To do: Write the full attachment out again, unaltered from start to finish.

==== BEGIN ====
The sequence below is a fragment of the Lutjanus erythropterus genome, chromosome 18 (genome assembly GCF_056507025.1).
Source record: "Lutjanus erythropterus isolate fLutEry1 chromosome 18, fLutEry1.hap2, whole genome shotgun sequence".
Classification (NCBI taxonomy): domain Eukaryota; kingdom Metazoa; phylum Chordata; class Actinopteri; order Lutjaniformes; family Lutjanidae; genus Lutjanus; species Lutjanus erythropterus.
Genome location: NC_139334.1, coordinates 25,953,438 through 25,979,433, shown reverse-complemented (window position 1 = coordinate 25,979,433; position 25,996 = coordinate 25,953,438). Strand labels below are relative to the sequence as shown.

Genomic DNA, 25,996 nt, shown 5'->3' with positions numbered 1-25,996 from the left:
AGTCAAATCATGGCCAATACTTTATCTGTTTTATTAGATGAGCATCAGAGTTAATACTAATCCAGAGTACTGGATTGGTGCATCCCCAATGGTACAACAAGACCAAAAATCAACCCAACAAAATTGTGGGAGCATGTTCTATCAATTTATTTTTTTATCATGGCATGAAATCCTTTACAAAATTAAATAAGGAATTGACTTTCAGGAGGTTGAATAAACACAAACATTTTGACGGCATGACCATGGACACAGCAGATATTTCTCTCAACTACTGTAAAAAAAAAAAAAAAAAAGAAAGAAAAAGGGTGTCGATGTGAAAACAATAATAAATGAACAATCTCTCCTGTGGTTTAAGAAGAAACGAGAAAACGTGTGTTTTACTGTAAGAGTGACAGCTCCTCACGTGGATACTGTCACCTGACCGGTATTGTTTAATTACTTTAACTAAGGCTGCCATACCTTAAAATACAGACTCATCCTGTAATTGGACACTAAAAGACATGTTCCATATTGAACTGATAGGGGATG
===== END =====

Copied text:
The sequence below is a fragment of the Lutjanus erythropterus genome, chromosome 18 (genome assembly GCF_056507025.1).
Source record: "Lutjanus erythropterus isolate fLutEry1 chromosome 18, fLutEry1.hap2, whole genome shotgun sequence".
Classification (NCBI taxonomy): domain Eukaryota; kingdom Metazoa; phylum Chordata; class Actinopteri; order Lutjaniformes; family Lutjanidae; genus Lutjanus; species Lutjanus erythropterus.
Genome location: NC_139334.1, coordinates 25,953,438 through 25,979,433, shown reverse-complemented (window position 1 = coordinate 25,979,433; position 25,996 = coordinate 25,953,438). Strand labels below are relative to the sequence as shown.

Genomic DNA, 25,996 nt, shown 5'->3' with positions numbered 1-25,996 from the left:
AGTCAAATCATGGCCAATACTTTATCTGTTTTATTAGATGAGCATCAGAGTTAATACTAATCCAGAGTACTGGATTGGTGCATCCCCAATGGTACAACAAGACCAAAAATCAACCCAACAAAATTGTGGGAGCATGTTCTATCAATTTATTTTTTTATCATGGCATGAAATCCTTTACAAAATTAAATAAGGAATTGACTTTCAGGAGGTTGAATAAACACAAACATTTTGACGGCATGACCATGGACACAGCAGATATTTCTCTCAACTACTGTAAAAAAAAAAAAAAAAAAGAAAGAAAAAGGGTGTCGATGTGAAAACAATAATAAATGAACAATCTCTCCTGTGGTTTAAGAAGAAACGAGAAAACGTGTGTTTTACTGTAAGAGTGACAGCTCCTCACGTGGATACTGTCACCTGACCGGTATTGTTTAATTACTTTAACTAAGGCTGCCATACCTTAAAATACAGACTCATCCTGTAATTGGACACTAAAAGACATGTTCCATATTGAACTGATAGGGGATG